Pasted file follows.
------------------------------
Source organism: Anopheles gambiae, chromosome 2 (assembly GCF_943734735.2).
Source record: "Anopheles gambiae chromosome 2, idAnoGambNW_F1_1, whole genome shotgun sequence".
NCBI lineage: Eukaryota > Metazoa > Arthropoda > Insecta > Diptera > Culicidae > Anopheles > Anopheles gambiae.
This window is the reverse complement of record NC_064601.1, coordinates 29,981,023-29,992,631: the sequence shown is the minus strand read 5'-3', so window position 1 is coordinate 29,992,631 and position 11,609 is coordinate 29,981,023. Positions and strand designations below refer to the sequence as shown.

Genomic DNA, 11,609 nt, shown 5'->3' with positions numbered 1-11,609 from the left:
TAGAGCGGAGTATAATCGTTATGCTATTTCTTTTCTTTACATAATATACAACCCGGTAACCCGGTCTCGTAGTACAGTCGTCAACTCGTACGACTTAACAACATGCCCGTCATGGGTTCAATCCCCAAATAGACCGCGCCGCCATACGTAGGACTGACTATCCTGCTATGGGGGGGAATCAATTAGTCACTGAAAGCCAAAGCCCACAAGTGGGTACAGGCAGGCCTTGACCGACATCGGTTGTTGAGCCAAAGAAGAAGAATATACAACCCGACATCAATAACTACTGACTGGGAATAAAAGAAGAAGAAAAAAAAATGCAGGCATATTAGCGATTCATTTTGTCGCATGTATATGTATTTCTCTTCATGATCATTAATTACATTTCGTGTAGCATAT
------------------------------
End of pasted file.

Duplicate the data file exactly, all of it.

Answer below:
Source organism: Anopheles gambiae, chromosome 2 (assembly GCF_943734735.2).
Source record: "Anopheles gambiae chromosome 2, idAnoGambNW_F1_1, whole genome shotgun sequence".
NCBI lineage: Eukaryota > Metazoa > Arthropoda > Insecta > Diptera > Culicidae > Anopheles > Anopheles gambiae.
This window is the reverse complement of record NC_064601.1, coordinates 29,981,023-29,992,631: the sequence shown is the minus strand read 5'-3', so window position 1 is coordinate 29,992,631 and position 11,609 is coordinate 29,981,023. Positions and strand designations below refer to the sequence as shown.

Genomic DNA, 11,609 nt, shown 5'->3' with positions numbered 1-11,609 from the left:
TAGAGCGGAGTATAATCGTTATGCTATTTCTTTTCTTTACATAATATACAACCCGGTAACCCGGTCTCGTAGTACAGTCGTCAACTCGTACGACTTAACAACATGCCCGTCATGGGTTCAATCCCCAAATAGACCGCGCCGCCATACGTAGGACTGACTATCCTGCTATGGGGGGGAATCAATTAGTCACTGAAAGCCAAAGCCCACAAGTGGGTACAGGCAGGCCTTGACCGACATCGGTTGTTGAGCCAAAGAAGAAGAATATACAACCCGACATCAATAACTACTGACTGGGAATAAAAGAAGAAGAAAAAAAAATGCAGGCATATTAGCGATTCATTTTGTCGCATGTATATGTATTTCTCTTCATGATCATTAATTACATTTCGTGTAGCATAT